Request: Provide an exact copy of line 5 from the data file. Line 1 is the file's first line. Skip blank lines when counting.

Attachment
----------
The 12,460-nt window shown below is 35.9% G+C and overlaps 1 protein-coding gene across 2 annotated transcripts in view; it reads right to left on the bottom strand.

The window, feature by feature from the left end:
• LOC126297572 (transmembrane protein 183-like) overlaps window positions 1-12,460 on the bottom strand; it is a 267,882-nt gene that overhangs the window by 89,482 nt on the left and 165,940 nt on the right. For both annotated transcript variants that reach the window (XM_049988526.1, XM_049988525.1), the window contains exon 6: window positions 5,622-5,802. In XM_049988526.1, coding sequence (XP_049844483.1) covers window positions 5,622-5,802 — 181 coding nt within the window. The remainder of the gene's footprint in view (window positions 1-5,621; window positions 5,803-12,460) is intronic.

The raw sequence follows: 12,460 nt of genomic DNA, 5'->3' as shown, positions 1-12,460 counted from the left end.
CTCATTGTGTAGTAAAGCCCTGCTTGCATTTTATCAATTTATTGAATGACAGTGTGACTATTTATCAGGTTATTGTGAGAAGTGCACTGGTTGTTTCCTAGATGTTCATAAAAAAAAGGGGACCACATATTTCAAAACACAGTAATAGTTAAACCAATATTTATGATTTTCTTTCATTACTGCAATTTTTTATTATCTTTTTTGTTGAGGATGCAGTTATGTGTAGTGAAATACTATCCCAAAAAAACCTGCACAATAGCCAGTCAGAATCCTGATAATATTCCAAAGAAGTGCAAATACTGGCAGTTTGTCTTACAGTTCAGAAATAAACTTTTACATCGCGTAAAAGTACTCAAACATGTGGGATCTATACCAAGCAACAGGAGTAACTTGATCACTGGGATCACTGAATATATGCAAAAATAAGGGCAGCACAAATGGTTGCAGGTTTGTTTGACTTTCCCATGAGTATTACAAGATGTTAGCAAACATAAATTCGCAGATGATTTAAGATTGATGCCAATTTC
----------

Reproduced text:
CTCATTGTGTAGTAAAGCCCTGCTTGCATTTTATCAATTTATTGAATGACAGTGTGACTATTTATCAGGTTATTGTGAGAAGTGCACTGGTTGTTTCCTAGATGTTCATAAAAAAAAGGGGACCACATATTTCAAAACACAGTAATAGTTAAACCAATATTTATGATTTTCTTTCATTACTGCAATTTTTTATTATCTTTTTTGTTGAGGATGCAGTTATGTGTAGTGAAATACTATCCCAAAAAAACCTGCACAATAGCCAGTCAGAATCCTGATAATATTCCAAAGAAGTGCAAATACTGGCAGTTTGTCTTACAGTTCAGAAATAAACTTTTACATCGCGTAAAAGTACTCAAACATGTGGGATCTATACCAAGCAACAGGAGTAACTTGATCACTGGGATCACTGAATATATGCAAAAATAAGGGCAGCACAAATGGTTGCAGGTTTGTTTGACTTTCCCATGAGTATTACAAGATGTTAGCAAACATAAATTCGCAGATGATTTAAGATTGATGCCAATTTC